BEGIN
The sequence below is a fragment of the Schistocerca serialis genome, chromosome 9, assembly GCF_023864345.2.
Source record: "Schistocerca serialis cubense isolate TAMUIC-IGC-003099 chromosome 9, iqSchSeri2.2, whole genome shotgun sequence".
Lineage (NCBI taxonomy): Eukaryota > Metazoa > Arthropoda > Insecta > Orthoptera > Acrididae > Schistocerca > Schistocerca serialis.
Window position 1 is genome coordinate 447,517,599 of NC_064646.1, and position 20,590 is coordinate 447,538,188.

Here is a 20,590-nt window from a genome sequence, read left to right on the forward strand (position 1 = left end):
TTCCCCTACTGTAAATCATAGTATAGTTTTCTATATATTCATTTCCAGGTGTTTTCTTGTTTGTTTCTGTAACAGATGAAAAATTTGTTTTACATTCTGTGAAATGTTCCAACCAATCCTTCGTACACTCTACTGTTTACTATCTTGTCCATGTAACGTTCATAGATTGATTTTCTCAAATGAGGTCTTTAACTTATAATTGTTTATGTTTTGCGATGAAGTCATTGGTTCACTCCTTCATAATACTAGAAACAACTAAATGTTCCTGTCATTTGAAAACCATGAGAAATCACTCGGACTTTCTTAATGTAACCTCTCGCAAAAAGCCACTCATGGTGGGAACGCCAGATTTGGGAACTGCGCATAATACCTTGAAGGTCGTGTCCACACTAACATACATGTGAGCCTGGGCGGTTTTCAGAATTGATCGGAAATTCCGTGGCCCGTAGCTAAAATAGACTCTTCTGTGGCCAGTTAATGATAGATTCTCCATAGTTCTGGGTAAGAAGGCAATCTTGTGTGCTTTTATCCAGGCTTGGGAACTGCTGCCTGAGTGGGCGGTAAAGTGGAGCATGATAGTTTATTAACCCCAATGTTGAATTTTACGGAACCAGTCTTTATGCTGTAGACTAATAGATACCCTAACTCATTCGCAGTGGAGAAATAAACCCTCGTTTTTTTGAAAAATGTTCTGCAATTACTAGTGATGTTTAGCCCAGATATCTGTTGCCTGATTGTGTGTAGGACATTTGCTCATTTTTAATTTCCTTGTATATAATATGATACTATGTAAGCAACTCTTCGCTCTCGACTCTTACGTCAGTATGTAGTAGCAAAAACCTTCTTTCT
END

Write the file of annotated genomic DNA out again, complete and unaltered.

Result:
The sequence below is a fragment of the Schistocerca serialis genome, chromosome 9, assembly GCF_023864345.2.
Source record: "Schistocerca serialis cubense isolate TAMUIC-IGC-003099 chromosome 9, iqSchSeri2.2, whole genome shotgun sequence".
Lineage (NCBI taxonomy): Eukaryota > Metazoa > Arthropoda > Insecta > Orthoptera > Acrididae > Schistocerca > Schistocerca serialis.
Window position 1 is genome coordinate 447,517,599 of NC_064646.1, and position 20,590 is coordinate 447,538,188.

Here is a 20,590-nt window from a genome sequence, read left to right on the forward strand (position 1 = left end):
TTCCCCTACTGTAAATCATAGTATAGTTTTCTATATATTCATTTCCAGGTGTTTTCTTGTTTGTTTCTGTAACAGATGAAAAATTTGTTTTACATTCTGTGAAATGTTCCAACCAATCCTTCGTACACTCTACTGTTTACTATCTTGTCCATGTAACGTTCATAGATTGATTTTCTCAAATGAGGTCTTTAACTTATAATTGTTTATGTTTTGCGATGAAGTCATTGGTTCACTCCTTCATAATACTAGAAACAACTAAATGTTCCTGTCATTTGAAAACCATGAGAAATCACTCGGACTTTCTTAATGTAACCTCTCGCAAAAAGCCACTCATGGTGGGAACGCCAGATTTGGGAACTGCGCATAATACCTTGAAGGTCGTGTCCACACTAACATACATGTGAGCCTGGGCGGTTTTCAGAATTGATCGGAAATTCCGTGGCCCGTAGCTAAAATAGACTCTTCTGTGGCCAGTTAATGATAGATTCTCCATAGTTCTGGGTAAGAAGGCAATCTTGTGTGCTTTTATCCAGGCTTGGGAACTGCTGCCTGAGTGGGCGGTAAAGTGGAGCATGATAGTTTATTAACCCCAATGTTGAATTTTACGGAACCAGTCTTTATGCTGTAGACTAATAGATACCCTAACTCATTCGCAGTGGAGAAATAAACCCTCGTTTTTTTGAAAAATGTTCTGCAATTACTAGTGATGTTTAGCCCAGATATCTGTTGCCTGATTGTGTGTAGGACATTTGCTCATTTTTAATTTCCTTGTATATAATATGATACTATGTAAGCAACTCTTCGCTCTCGACTCTTACGTCAGTATGTAGTAGCAAAAACCTTCTTTCT